These are the Good Times

Everything is relative. When I was a boy, by grandfather would tell me stories of his youth in the second decade of the last century. He was born in 1910 and came over here at some point from Russia. That was always a mystery. The family was dirt poor, but he remembered it fondly. He told stories of the Depression too. Of course, he had stories from the war years. Again, all were fond memories despite the fact he and his family survived great deprivations. All of us tend to romanticize our youth when old.

Our younger years are the best of times, even when those times are terrible. The reason is youth. Being young means having hope because everything is in front of you. Even if the present is terrible, it’s all you know and tomorrow is another day. I have fond memories of the 1970’s, even though my family could barely keep the lights on. I was a kid and did not care. I had fun anyway. The turmoil in the greater society did not touch me and I have no way to compare my circumstances with the alternatives, so I enjoyed my youth.

Anyway, this post by Ashok Rao is interesting and a bit scary. Fake unemployment is at ~7.5% right now. Real unemployment is something closer to 11%. Some claim the figure, when backing out the part timers, is probably over 15%. I’ve always hated such games, but the government keeps playing games with the numbers. This WSJ article is a good read on the subject of part-time workers. What jumps out from Ashok’s post is that job gains have flattened out now. We see that in the weekly numbers and the monthly NFP.

The reason for the troublesome labor numbers is that employers are filling jobs with temporary workers when possible. There are lots of incentives for avoiding any permanent increases to their work force. There also the availability of indentured servants from abroad. No one ever talks about the fact that the labor pool keeps growing at the same pace as job growth and this is due to the flood of foreign workers. Instead, the government just keeps pushing their fake employment numbers, hoping no one notices.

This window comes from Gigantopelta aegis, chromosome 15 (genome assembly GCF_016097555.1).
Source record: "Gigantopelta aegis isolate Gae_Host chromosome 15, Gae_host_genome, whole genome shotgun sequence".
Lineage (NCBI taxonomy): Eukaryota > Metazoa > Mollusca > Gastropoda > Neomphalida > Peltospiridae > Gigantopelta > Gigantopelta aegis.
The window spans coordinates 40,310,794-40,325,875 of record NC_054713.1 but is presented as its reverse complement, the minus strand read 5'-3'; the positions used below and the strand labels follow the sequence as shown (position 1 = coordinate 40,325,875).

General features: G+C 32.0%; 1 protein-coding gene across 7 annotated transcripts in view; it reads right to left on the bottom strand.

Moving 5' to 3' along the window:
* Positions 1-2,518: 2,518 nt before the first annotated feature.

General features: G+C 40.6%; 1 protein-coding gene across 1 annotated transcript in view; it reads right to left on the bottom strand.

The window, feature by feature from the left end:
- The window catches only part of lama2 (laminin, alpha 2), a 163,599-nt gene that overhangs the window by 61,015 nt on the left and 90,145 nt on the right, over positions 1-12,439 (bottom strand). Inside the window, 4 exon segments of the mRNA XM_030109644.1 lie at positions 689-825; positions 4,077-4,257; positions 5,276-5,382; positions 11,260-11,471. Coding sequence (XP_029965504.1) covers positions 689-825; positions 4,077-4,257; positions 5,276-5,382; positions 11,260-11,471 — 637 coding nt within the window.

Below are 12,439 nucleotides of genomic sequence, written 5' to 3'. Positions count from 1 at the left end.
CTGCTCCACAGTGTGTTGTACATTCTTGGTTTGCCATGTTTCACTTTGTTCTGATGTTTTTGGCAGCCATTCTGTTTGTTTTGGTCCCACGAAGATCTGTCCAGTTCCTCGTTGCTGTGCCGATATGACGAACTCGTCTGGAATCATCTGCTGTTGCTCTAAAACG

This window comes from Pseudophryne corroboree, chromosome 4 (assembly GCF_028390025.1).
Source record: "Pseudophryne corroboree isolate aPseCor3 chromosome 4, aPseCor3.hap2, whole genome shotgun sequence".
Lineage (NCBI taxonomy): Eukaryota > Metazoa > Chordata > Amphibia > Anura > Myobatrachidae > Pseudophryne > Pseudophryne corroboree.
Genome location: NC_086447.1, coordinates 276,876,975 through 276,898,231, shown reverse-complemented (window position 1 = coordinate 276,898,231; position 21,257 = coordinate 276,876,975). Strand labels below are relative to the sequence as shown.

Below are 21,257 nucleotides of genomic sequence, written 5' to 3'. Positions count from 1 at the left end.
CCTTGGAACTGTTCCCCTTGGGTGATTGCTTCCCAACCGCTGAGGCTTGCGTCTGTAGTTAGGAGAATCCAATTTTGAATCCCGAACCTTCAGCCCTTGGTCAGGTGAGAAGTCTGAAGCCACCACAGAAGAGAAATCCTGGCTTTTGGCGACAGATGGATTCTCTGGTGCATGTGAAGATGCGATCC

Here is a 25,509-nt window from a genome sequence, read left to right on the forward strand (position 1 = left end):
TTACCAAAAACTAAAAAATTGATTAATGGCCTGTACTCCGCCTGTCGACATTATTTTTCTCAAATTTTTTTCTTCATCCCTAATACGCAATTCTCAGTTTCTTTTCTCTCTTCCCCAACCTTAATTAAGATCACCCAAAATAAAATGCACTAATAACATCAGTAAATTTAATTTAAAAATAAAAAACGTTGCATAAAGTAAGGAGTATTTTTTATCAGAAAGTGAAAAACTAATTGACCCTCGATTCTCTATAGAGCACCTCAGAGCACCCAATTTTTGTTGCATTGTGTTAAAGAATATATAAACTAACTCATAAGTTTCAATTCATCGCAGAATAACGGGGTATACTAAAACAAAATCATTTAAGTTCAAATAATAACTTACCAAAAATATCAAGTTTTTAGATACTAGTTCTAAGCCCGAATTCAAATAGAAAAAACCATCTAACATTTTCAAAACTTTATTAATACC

What this means, form the perspective of present workers, is that we are in the bets of times. if you are a boomer looking to retire, you don’t care. The good times are gone anyway. The 20-somethings, on the other hand, are getting screwed and are going to get even more screwed. This economy, with all of them living at home and hustling part time work, is as good as it gets for a while. Looking at the recent economic data, we are headed into a period of near zero growth, when you net out money creation.

Of course, the employment numbers are largely worthless, as they assume things have not changed since the 1960’s. When the labor force was domestic and its growth was organic, the statistics meant something. Now that employers are permitted to import ringers from abroad to drive down wages and get around labor laws, those numbers are meaningless. The only number that counts for anything is the workforce participation rate, but that is never advertised as it reveals the truth of the current labor markets.

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Portfolio Careerist
6 years ago

Just wanted to say that I enjoyed this post. I was a teenager in the 1990s so my youth coincided with generally good economic years but I think I would look back at my youth with fondness regardless of the economic circumstances.

As to whether several years from now we’ll look back at today with fondness: I always felt that the 2008-2009 meltdown wasn’t the final blow up before we enjoy a long period of strong economic growth. I wish it was, but history suggests that real financial bottoms can go much lower.